Plasmas are known as the fourth state of matter. Plasmas occur naturally in the form of flames, lightning, astronomical nebulae and interstellar matter like our sun, but man-made plasmas have recently become indispensable for advanced materials processing in many high-tech industries. The microelectronics industry employs plasma-based etching tools to produce the billions of microscopic features in thin films with precisely controlled dimensions that are required in computer chips, and also uses plasmas to synthesize insulators, conductors, diamond thin films, solar cells, and high-temperature superconductors. Plasmas are also used to harden the surfaces of cutting tools and to modify surfaces of plastics so paint will stick to them.
Plasmas are produced by adding energy to a gas. For instance, strong electric fields may be used to accelerate free electrons in a gas. The energetic electrons collide with the gas atoms and molecules, and produce an electrified gas consisting of many different types of ions and energetic neutral atoms/molecules that are highlly reactive. The production of such reactive species at temperatures close to room temperature has opened up a wide spectrum of new possibilities for the formation and manipulation of materials that was previously inaccessible.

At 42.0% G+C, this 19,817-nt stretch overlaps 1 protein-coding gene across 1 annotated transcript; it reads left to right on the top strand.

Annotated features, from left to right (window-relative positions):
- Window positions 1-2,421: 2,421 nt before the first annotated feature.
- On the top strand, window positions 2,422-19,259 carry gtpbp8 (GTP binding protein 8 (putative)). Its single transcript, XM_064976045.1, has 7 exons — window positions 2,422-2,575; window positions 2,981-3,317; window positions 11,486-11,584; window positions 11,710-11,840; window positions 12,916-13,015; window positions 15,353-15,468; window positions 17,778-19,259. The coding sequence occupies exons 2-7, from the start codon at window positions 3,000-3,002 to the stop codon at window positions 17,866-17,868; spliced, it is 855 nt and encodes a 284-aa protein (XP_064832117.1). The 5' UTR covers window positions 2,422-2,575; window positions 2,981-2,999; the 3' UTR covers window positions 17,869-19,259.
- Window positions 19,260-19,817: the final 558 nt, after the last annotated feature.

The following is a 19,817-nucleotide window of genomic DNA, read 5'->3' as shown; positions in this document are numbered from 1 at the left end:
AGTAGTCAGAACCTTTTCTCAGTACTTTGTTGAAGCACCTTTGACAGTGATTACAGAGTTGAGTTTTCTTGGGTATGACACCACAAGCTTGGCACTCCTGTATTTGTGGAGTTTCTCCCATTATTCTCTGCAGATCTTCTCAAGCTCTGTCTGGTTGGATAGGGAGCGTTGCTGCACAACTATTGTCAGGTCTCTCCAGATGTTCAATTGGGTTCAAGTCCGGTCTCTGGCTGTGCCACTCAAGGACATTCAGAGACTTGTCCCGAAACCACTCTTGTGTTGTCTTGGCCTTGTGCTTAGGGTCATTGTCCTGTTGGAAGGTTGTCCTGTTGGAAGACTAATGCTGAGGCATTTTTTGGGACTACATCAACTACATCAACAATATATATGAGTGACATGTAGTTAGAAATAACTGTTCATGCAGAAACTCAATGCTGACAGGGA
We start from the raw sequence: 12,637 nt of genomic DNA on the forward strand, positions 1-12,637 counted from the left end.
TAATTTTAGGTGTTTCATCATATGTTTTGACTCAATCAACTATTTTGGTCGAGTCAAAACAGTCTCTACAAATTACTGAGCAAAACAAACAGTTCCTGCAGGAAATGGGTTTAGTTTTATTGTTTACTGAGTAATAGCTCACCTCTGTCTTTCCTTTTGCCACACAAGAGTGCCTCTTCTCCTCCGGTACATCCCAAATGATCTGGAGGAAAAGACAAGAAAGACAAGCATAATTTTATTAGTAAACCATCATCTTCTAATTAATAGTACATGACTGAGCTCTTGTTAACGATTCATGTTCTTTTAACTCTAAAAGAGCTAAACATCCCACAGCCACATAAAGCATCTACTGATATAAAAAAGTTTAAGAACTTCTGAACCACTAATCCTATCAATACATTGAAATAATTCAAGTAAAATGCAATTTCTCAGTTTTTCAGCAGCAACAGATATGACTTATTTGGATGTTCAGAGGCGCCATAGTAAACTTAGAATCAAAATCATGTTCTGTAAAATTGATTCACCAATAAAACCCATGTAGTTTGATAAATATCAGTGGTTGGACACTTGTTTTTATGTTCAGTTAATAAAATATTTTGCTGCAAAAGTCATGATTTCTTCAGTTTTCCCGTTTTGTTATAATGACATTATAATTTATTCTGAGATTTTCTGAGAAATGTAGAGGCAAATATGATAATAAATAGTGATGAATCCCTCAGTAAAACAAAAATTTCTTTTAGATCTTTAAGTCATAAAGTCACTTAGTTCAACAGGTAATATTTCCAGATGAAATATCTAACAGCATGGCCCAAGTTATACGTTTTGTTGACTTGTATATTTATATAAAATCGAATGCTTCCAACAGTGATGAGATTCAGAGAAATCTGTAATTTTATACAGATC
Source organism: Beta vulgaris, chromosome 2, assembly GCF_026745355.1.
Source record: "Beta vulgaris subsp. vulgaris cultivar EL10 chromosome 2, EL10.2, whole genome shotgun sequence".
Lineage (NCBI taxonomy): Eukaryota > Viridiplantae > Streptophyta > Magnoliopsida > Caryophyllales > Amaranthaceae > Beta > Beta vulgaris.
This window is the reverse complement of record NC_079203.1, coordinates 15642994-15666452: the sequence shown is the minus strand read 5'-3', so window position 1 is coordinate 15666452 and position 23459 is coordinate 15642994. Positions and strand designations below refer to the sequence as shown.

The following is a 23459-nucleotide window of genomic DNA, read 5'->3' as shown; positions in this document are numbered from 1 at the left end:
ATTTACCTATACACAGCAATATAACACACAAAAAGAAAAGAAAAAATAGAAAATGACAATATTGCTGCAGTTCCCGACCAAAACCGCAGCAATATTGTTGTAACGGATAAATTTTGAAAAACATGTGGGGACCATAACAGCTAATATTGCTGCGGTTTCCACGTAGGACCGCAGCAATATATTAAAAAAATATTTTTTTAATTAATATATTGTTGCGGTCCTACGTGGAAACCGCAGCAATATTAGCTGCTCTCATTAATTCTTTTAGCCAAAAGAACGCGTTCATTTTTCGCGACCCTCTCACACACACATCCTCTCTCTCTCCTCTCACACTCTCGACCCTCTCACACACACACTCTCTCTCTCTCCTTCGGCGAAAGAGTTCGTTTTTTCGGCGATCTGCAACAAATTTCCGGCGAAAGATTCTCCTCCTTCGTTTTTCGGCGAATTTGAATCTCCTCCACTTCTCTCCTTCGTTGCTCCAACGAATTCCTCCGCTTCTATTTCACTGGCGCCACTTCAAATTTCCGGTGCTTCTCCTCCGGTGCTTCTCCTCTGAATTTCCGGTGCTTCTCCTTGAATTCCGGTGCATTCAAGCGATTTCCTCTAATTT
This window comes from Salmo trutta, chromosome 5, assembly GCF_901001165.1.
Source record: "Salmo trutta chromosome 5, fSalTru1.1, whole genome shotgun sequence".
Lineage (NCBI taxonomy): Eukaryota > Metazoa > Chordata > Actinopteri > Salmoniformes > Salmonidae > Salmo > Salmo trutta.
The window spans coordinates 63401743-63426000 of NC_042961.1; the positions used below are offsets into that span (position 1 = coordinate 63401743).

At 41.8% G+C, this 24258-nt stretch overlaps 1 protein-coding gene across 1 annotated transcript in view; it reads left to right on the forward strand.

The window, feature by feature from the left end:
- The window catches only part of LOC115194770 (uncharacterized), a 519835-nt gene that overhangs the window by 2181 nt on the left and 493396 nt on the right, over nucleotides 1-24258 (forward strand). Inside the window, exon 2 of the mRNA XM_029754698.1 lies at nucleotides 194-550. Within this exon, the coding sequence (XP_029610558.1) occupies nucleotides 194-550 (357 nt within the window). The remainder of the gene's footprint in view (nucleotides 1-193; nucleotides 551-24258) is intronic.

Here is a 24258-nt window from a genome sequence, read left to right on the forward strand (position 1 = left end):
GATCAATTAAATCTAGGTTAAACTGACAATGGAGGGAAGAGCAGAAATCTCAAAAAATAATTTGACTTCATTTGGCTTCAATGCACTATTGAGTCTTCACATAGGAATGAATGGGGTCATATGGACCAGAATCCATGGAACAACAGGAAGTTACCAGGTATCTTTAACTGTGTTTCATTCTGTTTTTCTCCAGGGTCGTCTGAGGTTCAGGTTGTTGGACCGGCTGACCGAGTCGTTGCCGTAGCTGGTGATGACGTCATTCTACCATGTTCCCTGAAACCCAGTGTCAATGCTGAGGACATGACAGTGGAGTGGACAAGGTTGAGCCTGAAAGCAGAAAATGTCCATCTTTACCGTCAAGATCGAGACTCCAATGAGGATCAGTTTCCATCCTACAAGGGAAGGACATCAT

Even the simplest plasma processing tool is very complex. The major scientific theme of the research performed in the Laboratory for Plasma Processing of Materials is the characterization and understanding of the processes at the plasma-material interface that control the properties of the material or structure that is ultimately produced. This research requires a variety of equipment, including reactors which can produce the plasmas, instruments that characterize the plasma and the plasma-treated materials, and measurement tools that evaluate the crucial variables that determine the ultimate usefulness of the materials and structures thus produced. Many of these tools are housed in the Laboratory for Plasma Processing of Materials. The plasma studies involve many collaborative efforts with industrial laboratories and universities throughout the world.